By Penny Mintz
For the past few months, a committee within the Progressive Action of Lower Manhattan (PALM) has been working diligently on organizing a coalition of community organizations aptly named the Community Coalition to Save Beth Israel (CCSBI). In the interest of transparency, I must state that I am the chair of that organizing committee. So far, we have managed to assemble a coalition of 11 community organizations.
Nothing sufficiently newsworthy occurred while this coalition was being organized until Friday, April 27, 2018, when 10 individuals from the coalition met with three members of City Council Speaker Corey Johnson’s staff: Jeanette Merrill, Ze-Emanuel Hailu, and Emily Balkan, who is particularly knowledgeable about health issues as she is formerly of Metro New York Health Care for All’s Medicare Rights Center.
This initial meeting was a fact-finding meeting designed to provide information to the speaker so that he could make an informed decision about any action that he would take regarding the future of the hospital. The speaker himself, who was formerly the chair of the council’s Health Committee, did not participate.
As State Assembly Member Harvey Epstein explained, there is a need for the speaker and the council to collaborate with the state “to ensure that the residents of the East Side and the rest of the city have access to the hospital beds and services that they need. We want to be a partner with you to figure out what is best for the community,” Epstein said. “Closing the hospital is not what’s best.”
Democratic District Leader Paul Newell said that the current plan of Mt. Sinai Beth Israel (MSBI) is to turn the 16th Street facility into a luxury residential building. That cannot occur without zoning changes that must be approved by the city council. If the 16th Street site is not restored to full service, Newell said, “we need to hold those zoning changes hostage and demand a full-service hospital at the new site.” This argument resonated with the speaker’s staff because that is where the city has the most impact.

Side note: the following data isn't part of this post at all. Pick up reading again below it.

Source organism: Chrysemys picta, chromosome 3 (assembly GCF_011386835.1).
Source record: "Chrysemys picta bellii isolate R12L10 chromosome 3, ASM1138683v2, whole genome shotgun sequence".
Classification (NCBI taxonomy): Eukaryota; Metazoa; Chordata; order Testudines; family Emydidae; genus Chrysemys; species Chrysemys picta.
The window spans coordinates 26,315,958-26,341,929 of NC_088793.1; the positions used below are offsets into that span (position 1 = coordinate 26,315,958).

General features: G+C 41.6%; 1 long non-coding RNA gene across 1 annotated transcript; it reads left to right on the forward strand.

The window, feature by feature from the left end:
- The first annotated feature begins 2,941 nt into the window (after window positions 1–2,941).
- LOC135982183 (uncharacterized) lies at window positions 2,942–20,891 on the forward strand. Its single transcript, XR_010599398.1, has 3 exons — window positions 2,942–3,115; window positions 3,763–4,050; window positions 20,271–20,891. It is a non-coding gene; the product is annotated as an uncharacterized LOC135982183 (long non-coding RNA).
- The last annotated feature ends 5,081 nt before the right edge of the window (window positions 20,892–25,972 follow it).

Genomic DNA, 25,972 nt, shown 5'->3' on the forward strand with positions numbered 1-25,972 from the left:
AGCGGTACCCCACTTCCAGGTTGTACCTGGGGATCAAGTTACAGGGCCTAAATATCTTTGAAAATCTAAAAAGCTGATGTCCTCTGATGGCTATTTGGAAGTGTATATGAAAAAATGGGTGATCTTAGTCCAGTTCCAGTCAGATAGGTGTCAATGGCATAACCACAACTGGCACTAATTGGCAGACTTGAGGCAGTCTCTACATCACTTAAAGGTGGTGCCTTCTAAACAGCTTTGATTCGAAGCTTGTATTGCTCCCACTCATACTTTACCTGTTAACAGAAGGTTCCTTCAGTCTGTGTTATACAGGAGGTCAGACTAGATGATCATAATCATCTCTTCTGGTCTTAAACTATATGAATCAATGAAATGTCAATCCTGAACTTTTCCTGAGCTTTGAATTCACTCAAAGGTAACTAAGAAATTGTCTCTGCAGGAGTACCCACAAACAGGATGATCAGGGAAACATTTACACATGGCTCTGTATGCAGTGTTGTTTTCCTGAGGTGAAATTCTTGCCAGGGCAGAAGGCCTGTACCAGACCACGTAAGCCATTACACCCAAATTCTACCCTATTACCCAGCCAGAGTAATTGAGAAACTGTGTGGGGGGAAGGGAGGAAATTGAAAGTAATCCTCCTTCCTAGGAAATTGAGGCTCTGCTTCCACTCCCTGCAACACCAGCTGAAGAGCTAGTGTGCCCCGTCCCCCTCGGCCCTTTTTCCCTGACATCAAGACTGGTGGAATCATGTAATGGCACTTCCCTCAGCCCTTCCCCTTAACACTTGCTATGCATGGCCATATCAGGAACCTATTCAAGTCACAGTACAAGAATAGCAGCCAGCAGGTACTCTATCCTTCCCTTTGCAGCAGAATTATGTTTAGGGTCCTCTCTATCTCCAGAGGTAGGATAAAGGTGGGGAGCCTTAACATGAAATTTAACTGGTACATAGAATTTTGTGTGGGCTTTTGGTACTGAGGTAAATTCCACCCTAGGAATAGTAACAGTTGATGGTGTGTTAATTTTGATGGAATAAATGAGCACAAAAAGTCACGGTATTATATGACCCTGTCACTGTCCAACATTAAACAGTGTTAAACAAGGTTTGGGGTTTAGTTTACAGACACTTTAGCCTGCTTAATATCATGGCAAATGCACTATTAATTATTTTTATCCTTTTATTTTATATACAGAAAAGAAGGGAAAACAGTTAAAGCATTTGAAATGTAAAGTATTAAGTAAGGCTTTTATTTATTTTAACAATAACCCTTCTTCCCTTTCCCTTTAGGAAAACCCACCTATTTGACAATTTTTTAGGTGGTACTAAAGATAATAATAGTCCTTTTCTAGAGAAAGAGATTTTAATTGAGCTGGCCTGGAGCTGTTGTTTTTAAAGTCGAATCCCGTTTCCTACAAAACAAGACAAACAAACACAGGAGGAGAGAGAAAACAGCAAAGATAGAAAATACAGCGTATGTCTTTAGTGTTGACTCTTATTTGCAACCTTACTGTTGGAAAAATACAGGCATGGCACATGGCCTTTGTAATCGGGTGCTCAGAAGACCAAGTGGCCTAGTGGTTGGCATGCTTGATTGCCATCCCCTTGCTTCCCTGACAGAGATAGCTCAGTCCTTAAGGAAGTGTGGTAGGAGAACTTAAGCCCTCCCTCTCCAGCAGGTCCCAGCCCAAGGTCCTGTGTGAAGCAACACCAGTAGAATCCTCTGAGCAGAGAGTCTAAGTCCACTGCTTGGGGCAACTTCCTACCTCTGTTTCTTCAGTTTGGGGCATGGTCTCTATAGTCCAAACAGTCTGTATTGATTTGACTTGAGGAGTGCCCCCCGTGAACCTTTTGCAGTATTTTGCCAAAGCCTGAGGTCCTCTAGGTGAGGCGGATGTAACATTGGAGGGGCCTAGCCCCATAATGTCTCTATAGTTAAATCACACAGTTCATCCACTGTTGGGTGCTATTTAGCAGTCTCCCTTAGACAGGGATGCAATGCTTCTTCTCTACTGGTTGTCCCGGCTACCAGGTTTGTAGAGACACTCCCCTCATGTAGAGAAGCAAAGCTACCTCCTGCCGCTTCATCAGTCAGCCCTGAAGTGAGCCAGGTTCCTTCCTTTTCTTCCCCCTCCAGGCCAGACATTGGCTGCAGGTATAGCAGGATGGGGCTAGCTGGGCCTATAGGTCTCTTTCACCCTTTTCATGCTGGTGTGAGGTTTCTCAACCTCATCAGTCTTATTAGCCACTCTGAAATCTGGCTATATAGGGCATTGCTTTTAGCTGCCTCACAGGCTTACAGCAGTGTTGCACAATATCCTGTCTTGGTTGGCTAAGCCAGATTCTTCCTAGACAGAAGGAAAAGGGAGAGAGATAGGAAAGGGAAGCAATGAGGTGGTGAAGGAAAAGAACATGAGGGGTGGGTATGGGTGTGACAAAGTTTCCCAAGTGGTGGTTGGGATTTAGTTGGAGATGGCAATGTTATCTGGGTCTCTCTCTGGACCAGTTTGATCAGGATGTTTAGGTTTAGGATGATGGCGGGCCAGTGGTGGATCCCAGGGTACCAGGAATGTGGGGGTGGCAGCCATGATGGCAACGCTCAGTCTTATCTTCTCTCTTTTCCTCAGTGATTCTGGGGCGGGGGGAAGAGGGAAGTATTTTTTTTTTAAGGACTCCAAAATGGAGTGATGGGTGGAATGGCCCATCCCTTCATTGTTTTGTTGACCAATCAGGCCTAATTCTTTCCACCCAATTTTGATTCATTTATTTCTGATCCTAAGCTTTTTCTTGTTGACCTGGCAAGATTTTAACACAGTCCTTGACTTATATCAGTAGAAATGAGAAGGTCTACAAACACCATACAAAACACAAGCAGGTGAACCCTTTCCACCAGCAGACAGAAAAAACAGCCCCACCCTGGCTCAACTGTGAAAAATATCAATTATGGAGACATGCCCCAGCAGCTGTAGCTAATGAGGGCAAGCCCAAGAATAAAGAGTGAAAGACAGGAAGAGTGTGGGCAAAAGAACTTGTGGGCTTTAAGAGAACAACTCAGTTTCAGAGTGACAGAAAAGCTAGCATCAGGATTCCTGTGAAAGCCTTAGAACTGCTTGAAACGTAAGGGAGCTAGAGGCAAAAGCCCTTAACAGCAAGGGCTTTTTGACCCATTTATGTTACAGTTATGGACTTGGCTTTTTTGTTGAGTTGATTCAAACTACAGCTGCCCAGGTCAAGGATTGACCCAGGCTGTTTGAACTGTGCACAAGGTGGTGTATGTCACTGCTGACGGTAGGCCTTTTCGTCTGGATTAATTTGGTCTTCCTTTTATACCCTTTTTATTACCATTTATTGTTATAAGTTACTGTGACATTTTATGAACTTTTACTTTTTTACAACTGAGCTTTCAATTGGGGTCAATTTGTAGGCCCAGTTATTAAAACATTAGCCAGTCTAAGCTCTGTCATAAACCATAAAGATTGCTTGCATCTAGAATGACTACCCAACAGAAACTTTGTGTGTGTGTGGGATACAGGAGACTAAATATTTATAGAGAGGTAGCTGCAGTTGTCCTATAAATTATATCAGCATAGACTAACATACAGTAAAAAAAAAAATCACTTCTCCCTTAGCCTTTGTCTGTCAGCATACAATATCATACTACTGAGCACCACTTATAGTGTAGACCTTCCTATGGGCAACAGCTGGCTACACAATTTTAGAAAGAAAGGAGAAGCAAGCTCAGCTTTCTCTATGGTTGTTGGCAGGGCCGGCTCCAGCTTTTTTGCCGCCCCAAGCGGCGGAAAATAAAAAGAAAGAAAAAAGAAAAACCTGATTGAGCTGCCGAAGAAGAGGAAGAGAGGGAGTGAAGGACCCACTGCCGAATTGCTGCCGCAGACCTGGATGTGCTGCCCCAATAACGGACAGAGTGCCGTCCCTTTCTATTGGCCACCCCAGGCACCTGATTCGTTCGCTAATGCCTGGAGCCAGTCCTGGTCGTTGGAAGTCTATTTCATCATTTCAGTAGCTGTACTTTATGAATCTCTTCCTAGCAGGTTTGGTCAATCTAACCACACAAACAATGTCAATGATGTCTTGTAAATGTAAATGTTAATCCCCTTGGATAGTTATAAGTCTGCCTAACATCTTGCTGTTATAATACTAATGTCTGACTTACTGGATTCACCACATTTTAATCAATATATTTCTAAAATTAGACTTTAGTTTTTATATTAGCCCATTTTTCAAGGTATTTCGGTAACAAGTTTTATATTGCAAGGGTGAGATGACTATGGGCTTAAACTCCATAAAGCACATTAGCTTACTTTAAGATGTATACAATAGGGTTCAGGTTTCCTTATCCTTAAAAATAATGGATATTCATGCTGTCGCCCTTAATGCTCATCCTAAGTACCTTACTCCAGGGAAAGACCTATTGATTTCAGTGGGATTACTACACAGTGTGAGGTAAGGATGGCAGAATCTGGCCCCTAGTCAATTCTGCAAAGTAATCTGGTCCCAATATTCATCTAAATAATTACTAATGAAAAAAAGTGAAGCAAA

Lois Uttley of MergerWatch described the approvals by the state Department of Health (DOH) that enabled the closure of four profitable Beth Israel units last year. She described MSBI as effectively “gaming the system” by getting approval from the DOH with small, limited reviews. “It is critically important,” Uttley says, “that MSBI officials listen to the affected residents and respond to their valid concerns about the downsizing of Beth Israel.”
Mark Hannay, of Metro New York Health Care for All, reported that when the hospital merger occurred, MSBI had promised they they would provide the needed services for the community, which were particularly necessary after the closure of St. Vincent’s. It has turned out, Hannay explained, that MSBI has instead developed a business model that works for them, whereas “the community catchment area needs a full-service community hospital whether or not that fits into their business plan.”
So far, CCSBI includes (in alphabetical order) the 504 Democratic Club, Chelsea Reform Democratic Club, Coalition for a District Alternative, Commission on Public’s Health System, Committee of Interns and Residents (SEIU-CIR), CWA Local 1183, Downtown Independent Democrats, MergerWatch, Mobilization for Justice (formerly MFY Legal Services), PALM, Urban Justice Center, and Village Independent Democrats.